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Weaponizing Nature and Possibilities for Solidarity: An Ecocritical Approach to Javier Zamora’s Border Crossing Poetry

Julia Faisst

Seiten 473 - 489

DOI https://doi.org/10.33675/AMST/2023/4/7


This publication is distributed under the terms of the Creative Commons License Attribution - NonCommercial - NoDerivatives 4.0.

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This essay draws on the “Prevention through Deterrence” federal border enforcement policy, through which the United States Border Patrol weaponizes nature in order to deter migrants from moving north, to analyze the depiction of child migration in Javier Zamora’s bilingual border poetry collection Unaccompanied (2017). I hone in on the Sonoran desert as a politicized landscape in order to demonstrate how Zamora re-claims the natural environment usurped by the Border Patrol in his quest for greater immigration justice, equality, and visibility of underage refugees. Using an ecocritical approach to reading Zamora’s transcultural border crossing poetry, I argue that the poet recovers the environment and its nonhuman actants as agents of solidarity in the battle for both human rights—the right to migrate—as well as nature’s right to not be utilized in terms of deterrence, that is to be made an ally in the attempt to forestall migratory movement. Understanding the precarity of both the human and the natural world as a shared ground, Zamora’s poetry hereby draws on feelings of connection and participation between the animate and the inanimate world, as it seeks out possibilities for more global forms of solidarity across borders as well as natural and infrastructural divisions.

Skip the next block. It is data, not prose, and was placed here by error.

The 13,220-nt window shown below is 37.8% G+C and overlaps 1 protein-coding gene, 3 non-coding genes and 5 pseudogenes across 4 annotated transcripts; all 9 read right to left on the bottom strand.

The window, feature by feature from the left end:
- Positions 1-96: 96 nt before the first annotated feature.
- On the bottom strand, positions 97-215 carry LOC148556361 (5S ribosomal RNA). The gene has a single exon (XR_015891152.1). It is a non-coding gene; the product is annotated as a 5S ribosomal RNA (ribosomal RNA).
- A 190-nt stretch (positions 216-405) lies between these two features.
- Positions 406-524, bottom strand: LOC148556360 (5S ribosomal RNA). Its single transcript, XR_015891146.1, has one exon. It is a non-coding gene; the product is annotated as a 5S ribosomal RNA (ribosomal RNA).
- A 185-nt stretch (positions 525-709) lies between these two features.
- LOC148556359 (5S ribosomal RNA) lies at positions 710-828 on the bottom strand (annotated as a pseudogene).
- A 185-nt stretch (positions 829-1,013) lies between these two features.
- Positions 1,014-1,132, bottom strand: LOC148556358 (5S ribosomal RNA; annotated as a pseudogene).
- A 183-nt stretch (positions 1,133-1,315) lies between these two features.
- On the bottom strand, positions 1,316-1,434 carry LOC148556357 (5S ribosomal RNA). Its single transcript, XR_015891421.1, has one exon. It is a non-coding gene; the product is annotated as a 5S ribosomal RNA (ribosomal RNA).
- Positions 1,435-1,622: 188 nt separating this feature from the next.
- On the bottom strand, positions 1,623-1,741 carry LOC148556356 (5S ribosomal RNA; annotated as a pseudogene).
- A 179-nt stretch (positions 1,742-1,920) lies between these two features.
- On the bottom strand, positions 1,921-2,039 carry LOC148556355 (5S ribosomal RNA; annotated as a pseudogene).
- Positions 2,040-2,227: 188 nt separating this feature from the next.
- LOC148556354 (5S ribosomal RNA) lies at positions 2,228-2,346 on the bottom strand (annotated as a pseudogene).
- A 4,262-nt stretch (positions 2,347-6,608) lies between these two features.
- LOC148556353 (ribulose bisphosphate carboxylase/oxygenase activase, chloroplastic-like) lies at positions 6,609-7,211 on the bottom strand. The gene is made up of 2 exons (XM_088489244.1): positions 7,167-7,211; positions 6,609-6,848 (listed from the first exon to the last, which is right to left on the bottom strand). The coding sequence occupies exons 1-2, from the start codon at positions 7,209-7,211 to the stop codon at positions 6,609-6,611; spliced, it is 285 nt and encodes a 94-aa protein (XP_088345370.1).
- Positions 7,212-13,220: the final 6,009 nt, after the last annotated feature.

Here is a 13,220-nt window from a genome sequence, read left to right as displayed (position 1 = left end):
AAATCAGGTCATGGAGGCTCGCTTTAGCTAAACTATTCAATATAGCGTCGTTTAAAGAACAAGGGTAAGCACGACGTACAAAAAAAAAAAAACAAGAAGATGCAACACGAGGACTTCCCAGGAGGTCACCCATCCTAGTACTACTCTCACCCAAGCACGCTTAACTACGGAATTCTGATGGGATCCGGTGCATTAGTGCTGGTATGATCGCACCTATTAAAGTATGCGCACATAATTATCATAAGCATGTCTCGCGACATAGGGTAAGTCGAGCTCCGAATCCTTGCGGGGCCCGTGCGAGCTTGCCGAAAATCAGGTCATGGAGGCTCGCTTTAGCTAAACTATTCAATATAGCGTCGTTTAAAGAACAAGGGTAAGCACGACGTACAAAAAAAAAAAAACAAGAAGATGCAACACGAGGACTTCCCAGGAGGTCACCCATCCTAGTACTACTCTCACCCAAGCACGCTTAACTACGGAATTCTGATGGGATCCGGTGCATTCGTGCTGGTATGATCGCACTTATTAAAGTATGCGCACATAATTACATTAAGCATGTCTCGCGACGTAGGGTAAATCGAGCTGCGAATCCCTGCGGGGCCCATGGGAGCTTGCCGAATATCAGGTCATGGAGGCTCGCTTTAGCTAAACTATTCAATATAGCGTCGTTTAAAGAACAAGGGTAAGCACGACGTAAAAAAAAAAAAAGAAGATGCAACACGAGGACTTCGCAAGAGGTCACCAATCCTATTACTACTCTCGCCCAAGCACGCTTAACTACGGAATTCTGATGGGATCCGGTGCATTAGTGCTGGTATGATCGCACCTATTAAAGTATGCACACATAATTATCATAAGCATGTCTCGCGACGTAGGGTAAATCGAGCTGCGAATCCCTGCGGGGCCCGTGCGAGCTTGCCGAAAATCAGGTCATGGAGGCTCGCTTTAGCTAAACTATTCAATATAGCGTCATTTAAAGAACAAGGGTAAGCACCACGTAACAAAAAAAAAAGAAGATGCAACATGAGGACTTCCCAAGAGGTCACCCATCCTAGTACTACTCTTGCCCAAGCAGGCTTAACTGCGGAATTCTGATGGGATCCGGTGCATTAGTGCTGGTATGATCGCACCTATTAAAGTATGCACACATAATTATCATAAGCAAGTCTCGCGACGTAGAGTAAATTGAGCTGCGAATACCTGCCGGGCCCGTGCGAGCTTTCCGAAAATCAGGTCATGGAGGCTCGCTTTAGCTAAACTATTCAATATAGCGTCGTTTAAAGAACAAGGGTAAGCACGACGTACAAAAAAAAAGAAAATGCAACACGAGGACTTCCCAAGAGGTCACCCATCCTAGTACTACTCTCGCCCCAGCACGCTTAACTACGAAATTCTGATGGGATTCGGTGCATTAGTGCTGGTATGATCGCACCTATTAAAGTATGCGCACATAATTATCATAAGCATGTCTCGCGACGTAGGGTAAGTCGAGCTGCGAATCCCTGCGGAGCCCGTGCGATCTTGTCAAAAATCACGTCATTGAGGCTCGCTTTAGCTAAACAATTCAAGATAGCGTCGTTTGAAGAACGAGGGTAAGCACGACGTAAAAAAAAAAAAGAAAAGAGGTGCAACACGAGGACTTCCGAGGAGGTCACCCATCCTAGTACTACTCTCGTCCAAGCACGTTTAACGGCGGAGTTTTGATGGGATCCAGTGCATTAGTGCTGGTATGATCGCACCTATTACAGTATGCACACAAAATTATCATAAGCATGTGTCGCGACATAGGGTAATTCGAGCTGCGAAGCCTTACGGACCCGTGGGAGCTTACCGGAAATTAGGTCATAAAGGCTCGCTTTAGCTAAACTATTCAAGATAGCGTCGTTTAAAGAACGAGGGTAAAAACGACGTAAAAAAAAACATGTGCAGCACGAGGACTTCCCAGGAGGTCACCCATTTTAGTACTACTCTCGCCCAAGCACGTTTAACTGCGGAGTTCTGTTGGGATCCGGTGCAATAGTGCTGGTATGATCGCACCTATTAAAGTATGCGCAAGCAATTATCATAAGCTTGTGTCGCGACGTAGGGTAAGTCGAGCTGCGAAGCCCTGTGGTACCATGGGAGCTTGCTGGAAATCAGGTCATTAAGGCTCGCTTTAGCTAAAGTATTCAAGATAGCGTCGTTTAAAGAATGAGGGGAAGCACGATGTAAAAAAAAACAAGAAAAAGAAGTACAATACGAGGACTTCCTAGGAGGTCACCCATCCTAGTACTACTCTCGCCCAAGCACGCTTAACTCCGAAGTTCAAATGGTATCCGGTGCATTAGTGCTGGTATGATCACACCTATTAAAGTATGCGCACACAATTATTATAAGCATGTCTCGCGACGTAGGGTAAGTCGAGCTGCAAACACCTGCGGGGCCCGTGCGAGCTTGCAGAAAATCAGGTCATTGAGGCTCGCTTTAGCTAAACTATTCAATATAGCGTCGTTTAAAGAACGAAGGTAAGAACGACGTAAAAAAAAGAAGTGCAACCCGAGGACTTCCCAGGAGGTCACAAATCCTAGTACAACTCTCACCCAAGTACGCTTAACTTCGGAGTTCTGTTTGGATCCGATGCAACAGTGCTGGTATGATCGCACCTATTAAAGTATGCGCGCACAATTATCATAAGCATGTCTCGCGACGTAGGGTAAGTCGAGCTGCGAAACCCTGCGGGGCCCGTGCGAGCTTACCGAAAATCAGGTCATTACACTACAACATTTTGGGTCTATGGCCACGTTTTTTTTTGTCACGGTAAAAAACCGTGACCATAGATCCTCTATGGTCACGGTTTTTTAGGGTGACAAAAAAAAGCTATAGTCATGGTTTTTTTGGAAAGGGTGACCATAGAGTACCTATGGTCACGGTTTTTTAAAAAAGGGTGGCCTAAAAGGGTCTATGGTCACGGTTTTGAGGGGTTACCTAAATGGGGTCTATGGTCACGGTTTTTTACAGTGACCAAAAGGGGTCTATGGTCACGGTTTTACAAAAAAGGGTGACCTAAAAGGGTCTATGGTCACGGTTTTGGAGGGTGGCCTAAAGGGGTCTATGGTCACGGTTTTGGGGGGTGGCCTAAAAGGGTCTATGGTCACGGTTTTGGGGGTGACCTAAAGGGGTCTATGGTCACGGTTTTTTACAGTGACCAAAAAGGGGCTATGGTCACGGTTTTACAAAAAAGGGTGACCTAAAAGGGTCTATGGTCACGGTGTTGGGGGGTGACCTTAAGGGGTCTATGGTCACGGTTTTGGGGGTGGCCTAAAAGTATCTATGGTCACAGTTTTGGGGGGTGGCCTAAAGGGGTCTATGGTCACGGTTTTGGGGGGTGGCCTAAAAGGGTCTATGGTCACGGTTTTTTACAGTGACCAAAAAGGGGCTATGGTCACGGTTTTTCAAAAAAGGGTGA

Key Words: ecocriticism; poetry; child migration; solidarity; borders

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